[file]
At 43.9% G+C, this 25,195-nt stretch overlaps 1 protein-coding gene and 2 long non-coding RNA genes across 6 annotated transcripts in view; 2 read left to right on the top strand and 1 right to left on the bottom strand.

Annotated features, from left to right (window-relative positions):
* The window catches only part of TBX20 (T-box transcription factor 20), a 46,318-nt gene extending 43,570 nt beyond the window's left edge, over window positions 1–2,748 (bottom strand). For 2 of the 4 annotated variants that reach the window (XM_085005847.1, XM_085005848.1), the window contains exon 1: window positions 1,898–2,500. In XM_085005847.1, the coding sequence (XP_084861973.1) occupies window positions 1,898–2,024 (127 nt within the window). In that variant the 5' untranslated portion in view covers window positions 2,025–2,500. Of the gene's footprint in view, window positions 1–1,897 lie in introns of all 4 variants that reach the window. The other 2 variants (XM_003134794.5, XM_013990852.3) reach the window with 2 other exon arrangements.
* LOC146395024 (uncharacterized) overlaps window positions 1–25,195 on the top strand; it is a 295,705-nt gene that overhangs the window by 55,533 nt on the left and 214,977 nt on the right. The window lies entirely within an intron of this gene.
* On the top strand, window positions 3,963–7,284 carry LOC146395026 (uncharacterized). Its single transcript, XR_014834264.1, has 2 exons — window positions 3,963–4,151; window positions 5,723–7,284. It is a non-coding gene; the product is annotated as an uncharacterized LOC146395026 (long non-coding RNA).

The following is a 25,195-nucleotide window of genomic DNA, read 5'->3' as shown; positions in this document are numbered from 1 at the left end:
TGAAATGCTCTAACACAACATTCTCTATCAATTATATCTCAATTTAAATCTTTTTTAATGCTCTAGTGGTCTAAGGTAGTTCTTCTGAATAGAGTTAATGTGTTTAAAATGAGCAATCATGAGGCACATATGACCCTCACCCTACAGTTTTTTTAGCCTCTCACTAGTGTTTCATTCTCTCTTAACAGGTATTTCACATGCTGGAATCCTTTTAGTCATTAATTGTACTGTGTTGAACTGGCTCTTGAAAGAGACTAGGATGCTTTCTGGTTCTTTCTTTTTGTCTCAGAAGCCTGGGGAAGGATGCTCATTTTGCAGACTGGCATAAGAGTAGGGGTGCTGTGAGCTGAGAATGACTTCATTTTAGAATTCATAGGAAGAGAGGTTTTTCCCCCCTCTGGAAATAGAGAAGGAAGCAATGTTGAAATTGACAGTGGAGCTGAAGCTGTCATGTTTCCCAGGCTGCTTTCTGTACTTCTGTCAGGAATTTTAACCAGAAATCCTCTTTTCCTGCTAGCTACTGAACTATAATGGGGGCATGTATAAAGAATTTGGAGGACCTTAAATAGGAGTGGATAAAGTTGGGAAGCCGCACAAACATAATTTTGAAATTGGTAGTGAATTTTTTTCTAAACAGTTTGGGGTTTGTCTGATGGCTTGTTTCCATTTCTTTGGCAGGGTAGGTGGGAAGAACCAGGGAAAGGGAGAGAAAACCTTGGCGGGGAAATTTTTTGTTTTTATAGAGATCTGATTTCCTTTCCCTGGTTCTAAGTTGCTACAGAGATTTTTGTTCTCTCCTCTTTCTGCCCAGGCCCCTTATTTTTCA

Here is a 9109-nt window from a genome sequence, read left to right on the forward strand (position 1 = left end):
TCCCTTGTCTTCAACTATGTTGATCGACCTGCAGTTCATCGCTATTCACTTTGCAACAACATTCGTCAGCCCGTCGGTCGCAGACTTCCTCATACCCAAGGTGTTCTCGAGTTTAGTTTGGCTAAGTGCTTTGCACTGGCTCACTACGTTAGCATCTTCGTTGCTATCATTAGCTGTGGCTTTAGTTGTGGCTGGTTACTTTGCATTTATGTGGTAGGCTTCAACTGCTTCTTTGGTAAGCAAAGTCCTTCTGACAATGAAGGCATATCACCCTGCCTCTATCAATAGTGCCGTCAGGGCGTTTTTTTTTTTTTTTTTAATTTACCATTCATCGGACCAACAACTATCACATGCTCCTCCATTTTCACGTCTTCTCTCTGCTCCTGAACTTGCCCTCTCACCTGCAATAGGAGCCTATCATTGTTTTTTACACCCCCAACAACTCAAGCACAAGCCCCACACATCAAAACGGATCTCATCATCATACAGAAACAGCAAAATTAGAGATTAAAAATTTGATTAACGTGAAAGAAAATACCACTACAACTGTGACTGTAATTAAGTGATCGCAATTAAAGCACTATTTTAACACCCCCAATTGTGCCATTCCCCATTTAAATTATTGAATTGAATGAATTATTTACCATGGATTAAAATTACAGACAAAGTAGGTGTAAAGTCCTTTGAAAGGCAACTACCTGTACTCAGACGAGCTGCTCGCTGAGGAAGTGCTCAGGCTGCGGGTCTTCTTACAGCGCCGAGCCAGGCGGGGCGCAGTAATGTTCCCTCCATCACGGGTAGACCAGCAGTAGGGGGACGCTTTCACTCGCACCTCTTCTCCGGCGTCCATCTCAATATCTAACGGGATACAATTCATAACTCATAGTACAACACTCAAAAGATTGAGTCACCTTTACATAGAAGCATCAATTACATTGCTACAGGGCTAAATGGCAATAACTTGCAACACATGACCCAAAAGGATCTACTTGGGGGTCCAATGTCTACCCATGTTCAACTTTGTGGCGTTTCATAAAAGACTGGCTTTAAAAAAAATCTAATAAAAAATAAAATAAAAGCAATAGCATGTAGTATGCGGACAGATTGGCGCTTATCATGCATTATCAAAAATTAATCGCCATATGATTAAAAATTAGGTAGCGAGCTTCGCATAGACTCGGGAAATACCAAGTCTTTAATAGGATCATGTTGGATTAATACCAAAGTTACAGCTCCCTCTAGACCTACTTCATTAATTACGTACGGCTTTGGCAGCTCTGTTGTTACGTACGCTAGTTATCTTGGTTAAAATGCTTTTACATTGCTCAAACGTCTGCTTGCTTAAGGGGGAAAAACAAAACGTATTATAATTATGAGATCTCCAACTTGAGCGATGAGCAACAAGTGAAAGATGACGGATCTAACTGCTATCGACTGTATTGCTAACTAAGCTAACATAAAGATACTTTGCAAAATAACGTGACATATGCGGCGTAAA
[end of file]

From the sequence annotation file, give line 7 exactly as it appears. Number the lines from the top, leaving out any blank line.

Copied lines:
TGAAATGCTCTAACACAACATTCTCTATCAATTATATCTCAATTTAAATCTTTTTTAATGCTCTAGTGGTCTAAGGTAGTTCTTCTGAATAGAGTTAATGTGTTTAAAATGAGCAATCATGAGGCACATATGACCCTCACCCTACAGTTTTTTTAGCCTCTCACTAGTGTTTCATTCTCTCTTAACAGGTATTTCACATGCTGGAATCCTTTTAGTCATTAATTGTACTGTGTTGAACTGGCTCTTGAAAGAGACTAGGATGCTTTCTGGTTCTTTCTTTTTGTCTCAGAAGCCTGGGGAAGGATGCTCATTTTGCAGACTGGCATAAGAGTAGGGGTGCTGTGAGCTGAGAATGACTTCATTTTAGAATTCATAGGAAGAGAGGTTTTTCCCCCCTCTGGAAATAGAGAAGGAAGCAATGTTGAAATTGACAGTGGAGCTGAAGCTGTCATGTTTCCCAGGCTGCTTTCTGTACTTCTGTCAGGAATTTTAACCAGAAATCCTCTTTTCCTGCTAGCTACTGAACTATAATGGGGGCATGTATAAAGAATTTGGAGGACCTTAAATAGGAGTGGATAAAGTTGGGAAGCCGCACAAACATAATTTTGAAATTGGTAGTGAATTTTTTTCTAAACAGTTTGGGGTTTGTCTGATGGCTTGTTTCCATTTCTTTGGCAGGGTAGGTGGGAAGAACCAGGGAAAGGGAGAGAAAACCTTGGCGGGGAAATTTTTTGTTTTTATAGAGATCTGATTTCCTTTCCCTGGTTCTAAGTTGCTACAGAGATTTTTGTTCTCTCCTCTTTCTGCCCAGGCCCCTTATTTTTCA